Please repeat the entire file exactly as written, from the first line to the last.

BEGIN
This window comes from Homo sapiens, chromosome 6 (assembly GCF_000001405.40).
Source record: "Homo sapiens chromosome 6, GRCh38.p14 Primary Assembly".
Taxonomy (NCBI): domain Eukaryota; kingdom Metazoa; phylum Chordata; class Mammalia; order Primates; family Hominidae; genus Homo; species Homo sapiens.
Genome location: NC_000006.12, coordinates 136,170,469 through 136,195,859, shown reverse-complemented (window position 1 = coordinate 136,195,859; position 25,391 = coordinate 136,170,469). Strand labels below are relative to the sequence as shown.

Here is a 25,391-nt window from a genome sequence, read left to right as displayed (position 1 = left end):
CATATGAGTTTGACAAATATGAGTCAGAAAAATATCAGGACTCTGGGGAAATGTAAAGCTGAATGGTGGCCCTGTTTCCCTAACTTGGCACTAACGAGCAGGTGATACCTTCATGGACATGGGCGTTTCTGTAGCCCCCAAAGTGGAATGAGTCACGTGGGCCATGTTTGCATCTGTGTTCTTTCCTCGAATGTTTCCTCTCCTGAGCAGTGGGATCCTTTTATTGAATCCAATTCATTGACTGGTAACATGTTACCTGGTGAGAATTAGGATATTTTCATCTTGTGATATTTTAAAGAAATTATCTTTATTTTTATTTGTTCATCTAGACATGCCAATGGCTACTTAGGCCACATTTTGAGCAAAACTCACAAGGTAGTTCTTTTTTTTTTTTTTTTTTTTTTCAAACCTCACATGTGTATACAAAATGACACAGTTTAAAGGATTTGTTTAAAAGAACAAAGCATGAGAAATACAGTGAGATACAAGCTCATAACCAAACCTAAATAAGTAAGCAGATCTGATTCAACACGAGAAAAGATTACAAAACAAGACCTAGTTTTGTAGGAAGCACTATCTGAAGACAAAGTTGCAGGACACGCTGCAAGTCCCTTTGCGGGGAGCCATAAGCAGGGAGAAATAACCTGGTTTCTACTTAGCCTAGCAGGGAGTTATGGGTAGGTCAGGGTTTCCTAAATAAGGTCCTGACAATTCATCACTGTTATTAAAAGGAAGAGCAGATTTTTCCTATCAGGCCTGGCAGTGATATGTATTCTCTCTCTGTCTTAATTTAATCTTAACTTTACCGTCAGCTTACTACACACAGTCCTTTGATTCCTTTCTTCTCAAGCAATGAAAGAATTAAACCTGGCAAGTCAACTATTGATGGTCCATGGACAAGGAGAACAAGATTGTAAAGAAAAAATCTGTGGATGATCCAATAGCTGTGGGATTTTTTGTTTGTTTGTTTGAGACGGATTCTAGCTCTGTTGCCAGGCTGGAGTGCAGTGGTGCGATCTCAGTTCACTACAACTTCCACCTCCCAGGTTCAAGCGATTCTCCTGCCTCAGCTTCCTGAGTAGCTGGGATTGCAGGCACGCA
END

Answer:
This window comes from Homo sapiens, chromosome 6 (assembly GCF_000001405.40).
Source record: "Homo sapiens chromosome 6, GRCh38.p14 Primary Assembly".
Taxonomy (NCBI): domain Eukaryota; kingdom Metazoa; phylum Chordata; class Mammalia; order Primates; family Hominidae; genus Homo; species Homo sapiens.
Genome location: NC_000006.12, coordinates 136,170,469 through 136,195,859, shown reverse-complemented (window position 1 = coordinate 136,195,859; position 25,391 = coordinate 136,170,469). Strand labels below are relative to the sequence as shown.

Here is a 25,391-nt window from a genome sequence, read left to right as displayed (position 1 = left end):
CATATGAGTTTGACAAATATGAGTCAGAAAAATATCAGGACTCTGGGGAAATGTAAAGCTGAATGGTGGCCCTGTTTCCCTAACTTGGCACTAACGAGCAGGTGATACCTTCATGGACATGGGCGTTTCTGTAGCCCCCAAAGTGGAATGAGTCACGTGGGCCATGTTTGCATCTGTGTTCTTTCCTCGAATGTTTCCTCTCCTGAGCAGTGGGATCCTTTTATTGAATCCAATTCATTGACTGGTAACATGTTACCTGGTGAGAATTAGGATATTTTCATCTTGTGATATTTTAAAGAAATTATCTTTATTTTTATTTGTTCATCTAGACATGCCAATGGCTACTTAGGCCACATTTTGAGCAAAACTCACAAGGTAGTTCTTTTTTTTTTTTTTTTTTTTTTCAAACCTCACATGTGTATACAAAATGACACAGTTTAAAGGATTTGTTTAAAAGAACAAAGCATGAGAAATACAGTGAGATACAAGCTCATAACCAAACCTAAATAAGTAAGCAGATCTGATTCAACACGAGAAAAGATTACAAAACAAGACCTAGTTTTGTAGGAAGCACTATCTGAAGACAAAGTTGCAGGACACGCTGCAAGTCCCTTTGCGGGGAGCCATAAGCAGGGAGAAATAACCTGGTTTCTACTTAGCCTAGCAGGGAGTTATGGGTAGGTCAGGGTTTCCTAAATAAGGTCCTGACAATTCATCACTGTTATTAAAAGGAAGAGCAGATTTTTCCTATCAGGCCTGGCAGTGATATGTATTCTCTCTCTGTCTTAATTTAATCTTAACTTTACCGTCAGCTTACTACACACAGTCCTTTGATTCCTTTCTTCTCAAGCAATGAAAGAATTAAACCTGGCAAGTCAACTATTGATGGTCCATGGACAAGGAGAACAAGATTGTAAAGAAAAAATCTGTGGATGATCCAATAGCTGTGGGATTTTTTGTTTGTTTGTTTGAGACGGATTCTAGCTCTGTTGCCAGGCTGGAGTGCAGTGGTGCGATCTCAGTTCACTACAACTTCCACCTCCCAGGTTCAAGCGATTCTCCTGCCTCAGCTTCCTGAGTAGCTGGGATTGCAGGCACGCA